Blast from the past
#### Spent all day yesterday driving from Serengeti *back* to Arusha — nine hours, two punctures and a broken hi-lift jack later, arrived in Arusha sweaty, grimy, and as excited as a human could possibly be about good food. At any rate — with last minute travel preps and a looooong travel day, this blog post got tucked away in the back of my mind until I woke up (well-fed!) this morning. I’m hoping I can appease you all with a blast-from-the-past note-from-the field from my *first ever* trip to Serengeti in 2009. Now I’m off to find a cappuccino. I did mention that 90% of my mental energy out here goes to thinking about food, right? #####
Notes from my first days in Serengeti: I am so stunned I don’t even know what to write.
I am in the Serengeti.
I am smack dab in the middle of a natural phenomenon. In my first 24 hours here, I have seen a dozen things that I can barely pronounce. Impala, Topi, Hartebeest, Buffalo, gazelle. Baboons, Hyraxes, jackals, giraffes, zebra. Elephants, hyenas, lions and leopards. The baboons hang outside our house, like raccoons of Africa, but bigger and more agile…and much, much uglier.
Ingela, one of the field researchers and a spectacularly wonderful woman, reminds us to pull the front door closed lest the baboons invade (this has happened before). She also reminds us to occasionally look up in the tree in the side yard, as it seems to be a favorite rest-stop for a the neighborhood leopard. As I watch a giraffe meander past the outhouse out back, I feel vaguely like I have stepped back in time. Or landed on mars. What is this place? (Answer: AWESOME.)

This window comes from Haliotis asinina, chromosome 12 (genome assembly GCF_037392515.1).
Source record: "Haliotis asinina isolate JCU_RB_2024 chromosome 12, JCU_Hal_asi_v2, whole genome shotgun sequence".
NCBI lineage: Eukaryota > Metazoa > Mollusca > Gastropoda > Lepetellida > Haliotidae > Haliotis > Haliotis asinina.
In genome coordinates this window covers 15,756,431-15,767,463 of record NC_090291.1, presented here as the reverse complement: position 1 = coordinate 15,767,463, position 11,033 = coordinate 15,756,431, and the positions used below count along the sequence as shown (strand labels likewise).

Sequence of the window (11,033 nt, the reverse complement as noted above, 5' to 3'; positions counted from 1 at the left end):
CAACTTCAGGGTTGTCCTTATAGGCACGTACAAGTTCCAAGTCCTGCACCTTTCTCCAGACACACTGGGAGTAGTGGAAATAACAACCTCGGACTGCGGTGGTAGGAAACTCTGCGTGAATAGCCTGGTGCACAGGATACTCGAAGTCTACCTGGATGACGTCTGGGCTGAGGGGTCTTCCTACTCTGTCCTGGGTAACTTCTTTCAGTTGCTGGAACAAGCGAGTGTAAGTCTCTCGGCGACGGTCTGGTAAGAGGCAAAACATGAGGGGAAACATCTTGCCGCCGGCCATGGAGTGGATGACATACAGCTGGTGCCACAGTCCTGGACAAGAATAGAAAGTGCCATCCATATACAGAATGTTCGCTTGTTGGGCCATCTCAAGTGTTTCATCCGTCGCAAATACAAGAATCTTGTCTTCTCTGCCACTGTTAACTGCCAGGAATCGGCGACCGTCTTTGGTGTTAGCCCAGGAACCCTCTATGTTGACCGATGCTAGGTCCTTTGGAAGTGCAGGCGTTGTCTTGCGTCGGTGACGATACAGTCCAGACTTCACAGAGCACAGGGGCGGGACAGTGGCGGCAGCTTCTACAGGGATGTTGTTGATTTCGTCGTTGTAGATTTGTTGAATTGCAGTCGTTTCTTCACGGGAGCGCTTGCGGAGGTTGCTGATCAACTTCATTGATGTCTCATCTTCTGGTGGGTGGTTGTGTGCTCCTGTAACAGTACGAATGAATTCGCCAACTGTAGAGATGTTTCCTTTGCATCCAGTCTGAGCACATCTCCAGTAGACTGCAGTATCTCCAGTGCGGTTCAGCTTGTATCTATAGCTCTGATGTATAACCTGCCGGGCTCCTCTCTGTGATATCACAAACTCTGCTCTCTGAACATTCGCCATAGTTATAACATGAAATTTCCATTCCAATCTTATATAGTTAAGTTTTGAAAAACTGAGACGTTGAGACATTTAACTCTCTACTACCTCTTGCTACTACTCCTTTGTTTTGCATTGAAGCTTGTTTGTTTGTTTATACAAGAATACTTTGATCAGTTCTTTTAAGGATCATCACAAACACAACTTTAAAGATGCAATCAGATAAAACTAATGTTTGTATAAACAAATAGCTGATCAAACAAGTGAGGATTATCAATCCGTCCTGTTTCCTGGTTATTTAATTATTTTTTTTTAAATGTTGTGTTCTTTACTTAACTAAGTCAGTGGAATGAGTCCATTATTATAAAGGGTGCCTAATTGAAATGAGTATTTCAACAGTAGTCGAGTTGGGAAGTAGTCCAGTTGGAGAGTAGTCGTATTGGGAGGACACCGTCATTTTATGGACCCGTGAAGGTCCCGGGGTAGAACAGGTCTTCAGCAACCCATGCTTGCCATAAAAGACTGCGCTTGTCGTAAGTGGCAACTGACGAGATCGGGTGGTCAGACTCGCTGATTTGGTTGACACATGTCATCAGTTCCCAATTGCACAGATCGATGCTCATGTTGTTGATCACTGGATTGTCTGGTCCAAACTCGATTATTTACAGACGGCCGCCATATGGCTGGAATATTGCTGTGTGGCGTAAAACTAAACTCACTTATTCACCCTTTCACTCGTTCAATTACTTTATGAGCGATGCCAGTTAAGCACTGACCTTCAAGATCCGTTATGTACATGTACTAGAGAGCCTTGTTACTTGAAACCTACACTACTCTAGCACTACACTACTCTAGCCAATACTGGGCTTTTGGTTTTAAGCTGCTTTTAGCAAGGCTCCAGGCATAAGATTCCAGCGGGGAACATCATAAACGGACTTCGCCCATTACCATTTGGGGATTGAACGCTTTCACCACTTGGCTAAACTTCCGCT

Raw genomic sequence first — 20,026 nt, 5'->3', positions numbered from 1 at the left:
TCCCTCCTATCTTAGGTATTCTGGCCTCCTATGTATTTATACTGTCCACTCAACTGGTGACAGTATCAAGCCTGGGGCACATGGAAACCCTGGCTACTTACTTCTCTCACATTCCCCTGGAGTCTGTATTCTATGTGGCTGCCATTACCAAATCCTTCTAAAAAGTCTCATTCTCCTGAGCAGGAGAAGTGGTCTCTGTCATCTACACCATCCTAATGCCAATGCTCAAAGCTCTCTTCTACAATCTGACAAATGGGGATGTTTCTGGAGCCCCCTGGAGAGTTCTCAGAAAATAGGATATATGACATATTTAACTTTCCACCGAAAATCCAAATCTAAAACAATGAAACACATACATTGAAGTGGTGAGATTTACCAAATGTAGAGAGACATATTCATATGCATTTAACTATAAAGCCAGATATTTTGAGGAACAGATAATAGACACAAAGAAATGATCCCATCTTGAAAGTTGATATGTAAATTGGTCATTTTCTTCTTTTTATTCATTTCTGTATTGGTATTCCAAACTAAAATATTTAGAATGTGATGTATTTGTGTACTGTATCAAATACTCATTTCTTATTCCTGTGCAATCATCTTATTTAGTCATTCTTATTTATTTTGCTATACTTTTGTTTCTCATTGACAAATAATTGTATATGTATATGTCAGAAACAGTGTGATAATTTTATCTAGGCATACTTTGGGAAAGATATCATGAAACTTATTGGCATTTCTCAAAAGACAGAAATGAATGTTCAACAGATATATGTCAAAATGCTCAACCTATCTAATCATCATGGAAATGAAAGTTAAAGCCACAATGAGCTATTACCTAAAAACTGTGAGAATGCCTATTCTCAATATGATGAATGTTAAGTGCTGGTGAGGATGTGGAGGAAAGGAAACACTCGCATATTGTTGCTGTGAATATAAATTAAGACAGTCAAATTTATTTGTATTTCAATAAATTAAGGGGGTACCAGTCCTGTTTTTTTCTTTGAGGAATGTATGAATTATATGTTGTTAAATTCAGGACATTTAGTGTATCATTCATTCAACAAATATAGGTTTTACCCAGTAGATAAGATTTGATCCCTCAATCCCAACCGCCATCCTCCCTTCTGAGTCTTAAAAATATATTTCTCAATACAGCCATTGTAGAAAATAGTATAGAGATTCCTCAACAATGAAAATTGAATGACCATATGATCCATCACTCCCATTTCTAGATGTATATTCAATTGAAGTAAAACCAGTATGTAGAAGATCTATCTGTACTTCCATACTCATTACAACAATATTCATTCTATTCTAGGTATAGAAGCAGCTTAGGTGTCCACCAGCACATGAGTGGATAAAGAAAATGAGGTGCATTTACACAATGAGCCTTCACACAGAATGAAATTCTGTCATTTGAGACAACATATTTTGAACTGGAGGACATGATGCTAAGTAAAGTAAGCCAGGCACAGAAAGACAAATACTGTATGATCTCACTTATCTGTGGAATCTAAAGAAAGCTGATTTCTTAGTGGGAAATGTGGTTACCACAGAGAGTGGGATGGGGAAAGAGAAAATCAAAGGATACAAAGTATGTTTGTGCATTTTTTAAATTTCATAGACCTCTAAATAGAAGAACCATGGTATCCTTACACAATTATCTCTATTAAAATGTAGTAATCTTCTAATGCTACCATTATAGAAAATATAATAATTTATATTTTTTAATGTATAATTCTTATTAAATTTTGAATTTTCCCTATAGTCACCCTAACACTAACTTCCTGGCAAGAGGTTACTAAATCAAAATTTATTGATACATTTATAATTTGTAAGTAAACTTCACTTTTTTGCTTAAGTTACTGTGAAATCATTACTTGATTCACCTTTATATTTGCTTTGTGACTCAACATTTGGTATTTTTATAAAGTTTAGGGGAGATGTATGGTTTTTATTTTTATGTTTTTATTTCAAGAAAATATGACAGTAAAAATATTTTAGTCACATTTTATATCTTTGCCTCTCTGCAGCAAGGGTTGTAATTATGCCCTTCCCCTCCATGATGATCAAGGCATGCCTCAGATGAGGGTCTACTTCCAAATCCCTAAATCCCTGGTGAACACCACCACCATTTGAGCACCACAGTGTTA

Over whiskey and chocolates, Phil and Ingela and I discuss the important things in life, such as the following:
Q: What to do if you encounter a lion while on foot?
b) Make yourself look really big and menacing
c) back away slowly, maintaining eye contact with the lion, but without tripping. At a “safe distance” turn around to face the direction you are heading, and absolutely do not look back.
d) wave your pot and shout “kakakakakaka.”
Answer: Word on the street is that “c” is textbook correct, but “d” has proven to work after sunrise in the Serengeti. I do not personally know anyone that has attempted a, b, or c and lived to tell the tale. Both Craig and Ingela have survived on variations of d.
I think I’m going to like it here.
What an incredible experience! Have you learned any more about lion encounters since then?